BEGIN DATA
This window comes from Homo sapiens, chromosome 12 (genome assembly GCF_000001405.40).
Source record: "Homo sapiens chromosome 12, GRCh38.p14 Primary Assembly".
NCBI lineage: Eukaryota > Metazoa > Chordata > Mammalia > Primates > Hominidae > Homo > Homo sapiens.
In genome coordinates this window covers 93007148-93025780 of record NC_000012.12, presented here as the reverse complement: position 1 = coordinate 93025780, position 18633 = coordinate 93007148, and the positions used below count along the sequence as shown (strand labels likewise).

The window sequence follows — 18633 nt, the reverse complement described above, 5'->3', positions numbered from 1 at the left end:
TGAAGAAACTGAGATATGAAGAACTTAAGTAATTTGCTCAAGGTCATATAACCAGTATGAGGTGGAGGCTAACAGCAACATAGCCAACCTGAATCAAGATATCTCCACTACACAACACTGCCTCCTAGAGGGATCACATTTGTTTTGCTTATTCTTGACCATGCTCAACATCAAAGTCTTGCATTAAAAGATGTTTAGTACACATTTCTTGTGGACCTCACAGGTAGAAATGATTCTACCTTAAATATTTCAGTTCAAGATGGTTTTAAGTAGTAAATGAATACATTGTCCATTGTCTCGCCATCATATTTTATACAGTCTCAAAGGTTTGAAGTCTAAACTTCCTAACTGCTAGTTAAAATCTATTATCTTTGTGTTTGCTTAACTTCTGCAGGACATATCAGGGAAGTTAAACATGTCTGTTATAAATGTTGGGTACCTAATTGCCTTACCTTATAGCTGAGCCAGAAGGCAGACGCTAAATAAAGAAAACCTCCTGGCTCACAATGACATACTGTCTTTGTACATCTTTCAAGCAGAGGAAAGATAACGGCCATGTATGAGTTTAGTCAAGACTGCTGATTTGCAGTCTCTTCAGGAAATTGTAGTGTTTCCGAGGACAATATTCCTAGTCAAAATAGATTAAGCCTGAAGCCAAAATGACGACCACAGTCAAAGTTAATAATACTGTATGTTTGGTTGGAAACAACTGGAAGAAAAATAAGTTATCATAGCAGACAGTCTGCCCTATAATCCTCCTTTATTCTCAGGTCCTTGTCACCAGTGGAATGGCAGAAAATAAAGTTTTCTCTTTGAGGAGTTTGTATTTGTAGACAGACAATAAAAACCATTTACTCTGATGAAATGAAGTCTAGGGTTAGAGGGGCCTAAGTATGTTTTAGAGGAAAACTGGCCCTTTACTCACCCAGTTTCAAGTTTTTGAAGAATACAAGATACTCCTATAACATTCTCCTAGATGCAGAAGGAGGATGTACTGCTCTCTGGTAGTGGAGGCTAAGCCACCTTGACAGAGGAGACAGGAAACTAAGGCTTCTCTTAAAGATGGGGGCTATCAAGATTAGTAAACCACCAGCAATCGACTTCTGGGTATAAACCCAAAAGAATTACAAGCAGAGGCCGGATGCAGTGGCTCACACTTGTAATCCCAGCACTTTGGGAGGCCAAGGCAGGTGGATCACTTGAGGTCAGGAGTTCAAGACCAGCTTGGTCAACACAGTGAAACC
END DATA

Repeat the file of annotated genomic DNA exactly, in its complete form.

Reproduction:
This window comes from Homo sapiens, chromosome 12 (genome assembly GCF_000001405.40).
Source record: "Homo sapiens chromosome 12, GRCh38.p14 Primary Assembly".
NCBI lineage: Eukaryota > Metazoa > Chordata > Mammalia > Primates > Hominidae > Homo > Homo sapiens.
In genome coordinates this window covers 93007148-93025780 of record NC_000012.12, presented here as the reverse complement: position 1 = coordinate 93025780, position 18633 = coordinate 93007148, and the positions used below count along the sequence as shown (strand labels likewise).

The window sequence follows — 18633 nt, the reverse complement described above, 5'->3', positions numbered from 1 at the left end:
TGAAGAAACTGAGATATGAAGAACTTAAGTAATTTGCTCAAGGTCATATAACCAGTATGAGGTGGAGGCTAACAGCAACATAGCCAACCTGAATCAAGATATCTCCACTACACAACACTGCCTCCTAGAGGGATCACATTTGTTTTGCTTATTCTTGACCATGCTCAACATCAAAGTCTTGCATTAAAAGATGTTTAGTACACATTTCTTGTGGACCTCACAGGTAGAAATGATTCTACCTTAAATATTTCAGTTCAAGATGGTTTTAAGTAGTAAATGAATACATTGTCCATTGTCTCGCCATCATATTTTATACAGTCTCAAAGGTTTGAAGTCTAAACTTCCTAACTGCTAGTTAAAATCTATTATCTTTGTGTTTGCTTAACTTCTGCAGGACATATCAGGGAAGTTAAACATGTCTGTTATAAATGTTGGGTACCTAATTGCCTTACCTTATAGCTGAGCCAGAAGGCAGACGCTAAATAAAGAAAACCTCCTGGCTCACAATGACATACTGTCTTTGTACATCTTTCAAGCAGAGGAAAGATAACGGCCATGTATGAGTTTAGTCAAGACTGCTGATTTGCAGTCTCTTCAGGAAATTGTAGTGTTTCCGAGGACAATATTCCTAGTCAAAATAGATTAAGCCTGAAGCCAAAATGACGACCACAGTCAAAGTTAATAATACTGTATGTTTGGTTGGAAACAACTGGAAGAAAAATAAGTTATCATAGCAGACAGTCTGCCCTATAATCCTCCTTTATTCTCAGGTCCTTGTCACCAGTGGAATGGCAGAAAATAAAGTTTTCTCTTTGAGGAGTTTGTATTTGTAGACAGACAATAAAAACCATTTACTCTGATGAAATGAAGTCTAGGGTTAGAGGGGCCTAAGTATGTTTTAGAGGAAAACTGGCCCTTTACTCACCCAGTTTCAAGTTTTTGAAGAATACAAGATACTCCTATAACATTCTCCTAGATGCAGAAGGAGGATGTACTGCTCTCTGGTAGTGGAGGCTAAGCCACCTTGACAGAGGAGACAGGAAACTAAGGCTTCTCTTAAAGATGGGGGCTATCAAGATTAGTAAACCACCAGCAATCGACTTCTGGGTATAAACCCAAAAGAATTACAAGCAGAGGCCGGATGCAGTGGCTCACACTTGTAATCCCAGCACTTTGGGAGGCCAAGGCAGGTGGATCACTTGAGGTCAGGAGTTCAAGACCAGCTTGGTCAACACAGTGAAACC